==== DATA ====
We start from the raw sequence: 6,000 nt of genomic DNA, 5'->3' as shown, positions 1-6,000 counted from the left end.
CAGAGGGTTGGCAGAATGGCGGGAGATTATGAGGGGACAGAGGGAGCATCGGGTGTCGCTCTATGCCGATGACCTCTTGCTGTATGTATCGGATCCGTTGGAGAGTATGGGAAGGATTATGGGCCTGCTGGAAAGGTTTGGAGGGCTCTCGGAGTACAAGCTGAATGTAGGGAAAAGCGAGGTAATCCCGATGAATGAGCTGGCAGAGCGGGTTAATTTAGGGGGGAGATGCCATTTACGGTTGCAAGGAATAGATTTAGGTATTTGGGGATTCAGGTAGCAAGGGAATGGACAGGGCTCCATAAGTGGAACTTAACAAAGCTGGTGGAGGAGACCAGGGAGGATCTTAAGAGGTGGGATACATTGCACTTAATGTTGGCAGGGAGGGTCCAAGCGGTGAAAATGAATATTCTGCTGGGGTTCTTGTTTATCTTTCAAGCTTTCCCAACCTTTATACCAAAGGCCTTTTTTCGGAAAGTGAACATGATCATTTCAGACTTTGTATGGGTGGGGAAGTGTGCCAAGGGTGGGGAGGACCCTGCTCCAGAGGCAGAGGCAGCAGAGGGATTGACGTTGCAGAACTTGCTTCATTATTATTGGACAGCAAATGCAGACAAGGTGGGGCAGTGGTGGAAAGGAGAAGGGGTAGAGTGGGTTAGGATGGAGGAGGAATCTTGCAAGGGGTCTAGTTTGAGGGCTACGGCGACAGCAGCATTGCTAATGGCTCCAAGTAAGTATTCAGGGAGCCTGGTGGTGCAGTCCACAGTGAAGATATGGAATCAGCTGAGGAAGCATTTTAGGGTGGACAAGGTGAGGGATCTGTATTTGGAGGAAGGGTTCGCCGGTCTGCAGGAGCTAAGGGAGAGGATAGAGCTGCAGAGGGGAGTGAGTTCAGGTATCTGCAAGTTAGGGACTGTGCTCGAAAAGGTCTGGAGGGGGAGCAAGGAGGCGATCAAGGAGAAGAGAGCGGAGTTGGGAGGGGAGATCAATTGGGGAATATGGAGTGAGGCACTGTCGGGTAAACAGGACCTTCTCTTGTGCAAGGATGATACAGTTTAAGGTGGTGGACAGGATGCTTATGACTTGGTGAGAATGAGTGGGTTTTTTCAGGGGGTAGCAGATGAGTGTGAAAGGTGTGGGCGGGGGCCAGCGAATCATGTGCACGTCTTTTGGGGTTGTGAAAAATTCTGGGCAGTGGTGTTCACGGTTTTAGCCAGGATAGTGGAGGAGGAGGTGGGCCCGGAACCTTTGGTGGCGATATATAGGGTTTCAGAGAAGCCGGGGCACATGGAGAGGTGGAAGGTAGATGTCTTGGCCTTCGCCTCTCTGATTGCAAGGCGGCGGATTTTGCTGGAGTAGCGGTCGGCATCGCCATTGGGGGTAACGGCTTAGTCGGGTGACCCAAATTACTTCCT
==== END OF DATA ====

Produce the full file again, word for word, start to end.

We start from the raw sequence: 6,000 nt of genomic DNA, 5'->3' as shown, positions 1-6,000 counted from the left end.
CAGAGGGTTGGCAGAATGGCGGGAGATTATGAGGGGACAGAGGGAGCATCGGGTGTCGCTCTATGCCGATGACCTCTTGCTGTATGTATCGGATCCGTTGGAGAGTATGGGAAGGATTATGGGCCTGCTGGAAAGGTTTGGAGGGCTCTCGGAGTACAAGCTGAATGTAGGGAAAAGCGAGGTAATCCCGATGAATGAGCTGGCAGAGCGGGTTAATTTAGGGGGGAGATGCCATTTACGGTTGCAAGGAATAGATTTAGGTATTTGGGGATTCAGGTAGCAAGGGAATGGACAGGGCTCCATAAGTGGAACTTAACAAAGCTGGTGGAGGAGACCAGGGAGGATCTTAAGAGGTGGGATACATTGCACTTAATGTTGGCAGGGAGGGTCCAAGCGGTGAAAATGAATATTCTGCTGGGGTTCTTGTTTATCTTTCAAGCTTTCCCAACCTTTATACCAAAGGCCTTTTTTCGGAAAGTGAACATGATCATTTCAGACTTTGTATGGGTGGGGAAGTGTGCCAAGGGTGGGGAGGACCCTGCTCCAGAGGCAGAGGCAGCAGAGGGATTGACGTTGCAGAACTTGCTTCATTATTATTGGACAGCAAATGCAGACAAGGTGGGGCAGTGGTGGAAAGGAGAAGGGGTAGAGTGGGTTAGGATGGAGGAGGAATCTTGCAAGGGGTCTAGTTTGAGGGCTACGGCGACAGCAGCATTGCTAATGGCTCCAAGTAAGTATTCAGGGAGCCTGGTGGTGCAGTCCACAGTGAAGATATGGAATCAGCTGAGGAAGCATTTTAGGGTGGACAAGGTGAGGGATCTGTATTTGGAGGAAGGGTTCGCCGGTCTGCAGGAGCTAAGGGAGAGGATAGAGCTGCAGAGGGGAGTGAGTTCAGGTATCTGCAAGTTAGGGACTGTGCTCGAAAAGGTCTGGAGGGGGAGCAAGGAGGCGATCAAGGAGAAGAGAGCGGAGTTGGGAGGGGAGATCAATTGGGGAATATGGAGTGAGGCACTGTCGGGTAAACAGGACCTTCTCTTGTGCAAGGATGATACAGTTTAAGGTGGTGGACAGGATGCTTATGACTTGGTGAGAATGAGTGGGTTTTTTCAGGGGGTAGCAGATGAGTGTGAAAGGTGTGGGCGGGGGCCAGCGAATCATGTGCACGTCTTTTGGGGTTGTGAAAAATTCTGGGCAGTGGTGTTCACGGTTTTAGCCAGGATAGTGGAGGAGGAGGTGGGCCCGGAACCTTTGGTGGCGATATATAGGGTTTCAGAGAAGCCGGGGCACATGGAGAGGTGGAAGGTAGATGTCTTGGCCTTCGCCTCTCTGATTGCAAGGCGGCGGATTTTGCTGGAGTAGCGGTCGGCATCGCCATTGGGGGTAACGGCTTAGTCGGGTGACCCAAATTACTTCCT